Muzatch Rolls Out Compact iPhone Portable Solar Charger

One popular consumer product which has seen its share of solar charger accessories is the Apple iPhone. You can now add one more to that accessory list – the new Muzatch MZH-1200 iPhone “power station.” It prices around $50 and is said to be the “world’s most powerful and smallest (9.8 oz) solar power station specifically for the Apple iPhone series.”

The Muzatch MZH-1200 allows for over 2,000 uses, according to Muzatch, lasting over four years with continued daily use when sun is available. It has a capacity of 1000 mAh and is reportedly designed to keep a charge longer than competitive models. Four integrated LED lights show the charging mode and a test button shows low or full charge capacity. It also includes smart power management technology and comes in five different body colors.

Muzatch MZH-1200

image via Muzatch

The only thing unclear from details provided by Muzatch is how long it takes to deliver a full charge to an iPhone. This is of course important if you are in a hurry to make a call. Other than that, it does look like this solar charger has a built in lithium-ion battery, so you should be able to charge it and use it later, but don’t quote us on that.

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I am the editor-in-chief and founder for EarthTechling. This site is my desire to bring the world of green technology to consumers in a timely and informative matter. Prior to this my previous ventures have included a strong freelance writing career and time spent at Silicon Valley start ups.


  • Reply July 25, 2010


    The cost of most forms of energy has increased a lot recently and will likely only go up in the future. And not only the monetary cost but the cost to our environment needs to be considered. This solar charger looks good. Unfortunately, solar power is *really* expensive today – figure $4 per watt of solar panel output and you’ll be close (that’s in US dollars). A “100 W” solar panel costs $400, is almost big enough to hide your ‘fridge behind, and rarely puts out more than 40 W during the day, given that we don’t all live on the equator, the sun isn’t always overhead, and there are usually clouds in the sky and dust on the panel.This is based on actual measurements of a BP (yes, that same BP!) “100 W” solar panel we have at work, out in the open in bright SoCal summer sunshine.Another way to look at the same thing is this: solar power is simply not going to be able to replace fossil fuels in many applications. If you need more than a trickle of power, in less than a very large space, solar is out.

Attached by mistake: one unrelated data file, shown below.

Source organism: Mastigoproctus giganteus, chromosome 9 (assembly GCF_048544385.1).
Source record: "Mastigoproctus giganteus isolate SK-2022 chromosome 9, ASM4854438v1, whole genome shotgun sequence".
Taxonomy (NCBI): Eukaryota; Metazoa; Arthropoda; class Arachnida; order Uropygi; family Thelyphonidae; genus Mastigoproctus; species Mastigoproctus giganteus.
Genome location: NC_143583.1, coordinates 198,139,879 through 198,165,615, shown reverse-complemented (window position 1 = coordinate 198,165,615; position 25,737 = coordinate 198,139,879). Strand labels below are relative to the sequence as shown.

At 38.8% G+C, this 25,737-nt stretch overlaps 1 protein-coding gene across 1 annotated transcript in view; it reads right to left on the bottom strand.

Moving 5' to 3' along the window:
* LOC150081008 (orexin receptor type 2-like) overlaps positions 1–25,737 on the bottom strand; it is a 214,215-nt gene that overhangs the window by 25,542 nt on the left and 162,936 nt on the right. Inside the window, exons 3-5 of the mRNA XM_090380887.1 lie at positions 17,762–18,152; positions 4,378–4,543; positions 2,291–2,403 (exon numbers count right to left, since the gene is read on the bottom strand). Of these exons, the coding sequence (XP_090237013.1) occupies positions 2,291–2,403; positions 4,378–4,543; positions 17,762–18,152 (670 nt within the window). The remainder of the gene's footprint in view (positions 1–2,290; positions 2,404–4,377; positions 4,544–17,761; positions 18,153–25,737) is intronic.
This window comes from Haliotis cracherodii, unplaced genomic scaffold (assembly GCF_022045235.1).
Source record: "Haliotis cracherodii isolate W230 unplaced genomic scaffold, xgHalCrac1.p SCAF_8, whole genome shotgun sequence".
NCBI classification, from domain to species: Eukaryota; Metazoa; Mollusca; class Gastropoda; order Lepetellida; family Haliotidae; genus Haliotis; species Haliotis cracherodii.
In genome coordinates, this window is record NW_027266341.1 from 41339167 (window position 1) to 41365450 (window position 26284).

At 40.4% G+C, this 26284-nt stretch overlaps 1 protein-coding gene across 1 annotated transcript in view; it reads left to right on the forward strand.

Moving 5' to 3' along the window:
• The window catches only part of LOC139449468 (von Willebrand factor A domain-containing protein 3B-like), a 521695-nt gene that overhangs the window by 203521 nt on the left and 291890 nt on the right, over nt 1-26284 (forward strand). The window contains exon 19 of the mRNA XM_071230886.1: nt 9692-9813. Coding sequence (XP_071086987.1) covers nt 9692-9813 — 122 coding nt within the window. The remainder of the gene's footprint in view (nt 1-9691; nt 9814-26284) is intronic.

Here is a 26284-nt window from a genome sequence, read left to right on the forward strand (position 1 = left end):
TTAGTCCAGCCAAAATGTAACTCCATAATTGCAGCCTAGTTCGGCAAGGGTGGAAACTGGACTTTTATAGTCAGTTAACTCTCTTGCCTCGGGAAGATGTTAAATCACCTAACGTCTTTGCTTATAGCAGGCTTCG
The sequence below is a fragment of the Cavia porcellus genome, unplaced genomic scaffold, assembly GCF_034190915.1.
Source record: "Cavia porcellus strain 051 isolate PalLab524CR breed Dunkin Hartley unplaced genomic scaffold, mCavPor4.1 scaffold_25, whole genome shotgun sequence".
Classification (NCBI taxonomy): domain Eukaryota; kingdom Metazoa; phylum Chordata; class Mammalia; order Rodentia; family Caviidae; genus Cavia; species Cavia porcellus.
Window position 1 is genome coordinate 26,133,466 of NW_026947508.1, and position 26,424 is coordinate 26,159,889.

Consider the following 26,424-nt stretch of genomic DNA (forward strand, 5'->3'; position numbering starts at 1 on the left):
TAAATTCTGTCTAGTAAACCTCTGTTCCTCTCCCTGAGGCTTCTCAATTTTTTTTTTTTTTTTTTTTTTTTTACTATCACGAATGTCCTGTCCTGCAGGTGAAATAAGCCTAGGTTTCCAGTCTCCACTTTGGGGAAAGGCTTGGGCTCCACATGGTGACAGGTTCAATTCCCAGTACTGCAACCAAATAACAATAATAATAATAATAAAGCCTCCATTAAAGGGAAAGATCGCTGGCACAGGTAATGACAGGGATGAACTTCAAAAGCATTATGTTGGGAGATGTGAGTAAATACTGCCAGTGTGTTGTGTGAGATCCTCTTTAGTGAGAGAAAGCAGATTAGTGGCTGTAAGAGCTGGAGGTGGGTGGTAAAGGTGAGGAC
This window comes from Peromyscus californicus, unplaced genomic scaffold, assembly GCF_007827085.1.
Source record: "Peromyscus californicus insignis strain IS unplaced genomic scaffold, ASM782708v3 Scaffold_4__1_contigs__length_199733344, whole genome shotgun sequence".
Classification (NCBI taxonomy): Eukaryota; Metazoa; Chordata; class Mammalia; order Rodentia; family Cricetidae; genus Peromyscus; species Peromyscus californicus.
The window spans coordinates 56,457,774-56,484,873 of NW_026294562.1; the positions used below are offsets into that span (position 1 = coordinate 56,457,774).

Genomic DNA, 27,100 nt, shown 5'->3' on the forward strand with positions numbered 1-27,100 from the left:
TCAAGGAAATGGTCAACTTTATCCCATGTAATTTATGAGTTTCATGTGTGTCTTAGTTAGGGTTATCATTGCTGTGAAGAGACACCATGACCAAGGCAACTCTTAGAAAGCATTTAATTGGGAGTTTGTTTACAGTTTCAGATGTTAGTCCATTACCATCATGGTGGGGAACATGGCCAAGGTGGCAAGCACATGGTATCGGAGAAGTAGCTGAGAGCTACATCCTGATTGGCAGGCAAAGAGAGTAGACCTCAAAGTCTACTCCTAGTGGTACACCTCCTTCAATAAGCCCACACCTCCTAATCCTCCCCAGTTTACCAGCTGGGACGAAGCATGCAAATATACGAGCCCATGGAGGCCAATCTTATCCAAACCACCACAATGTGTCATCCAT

Since the fossil fuels are not going to last forever, we’re going to have to learn to scale back our energy use – bigtime. Or we can continue to hope we’ll get our hands on some magic pixie dust that combines the enormous energy density of fossil fuels with low cost and zero emissions.Let’s hope future will bring in more efficient green power sources.

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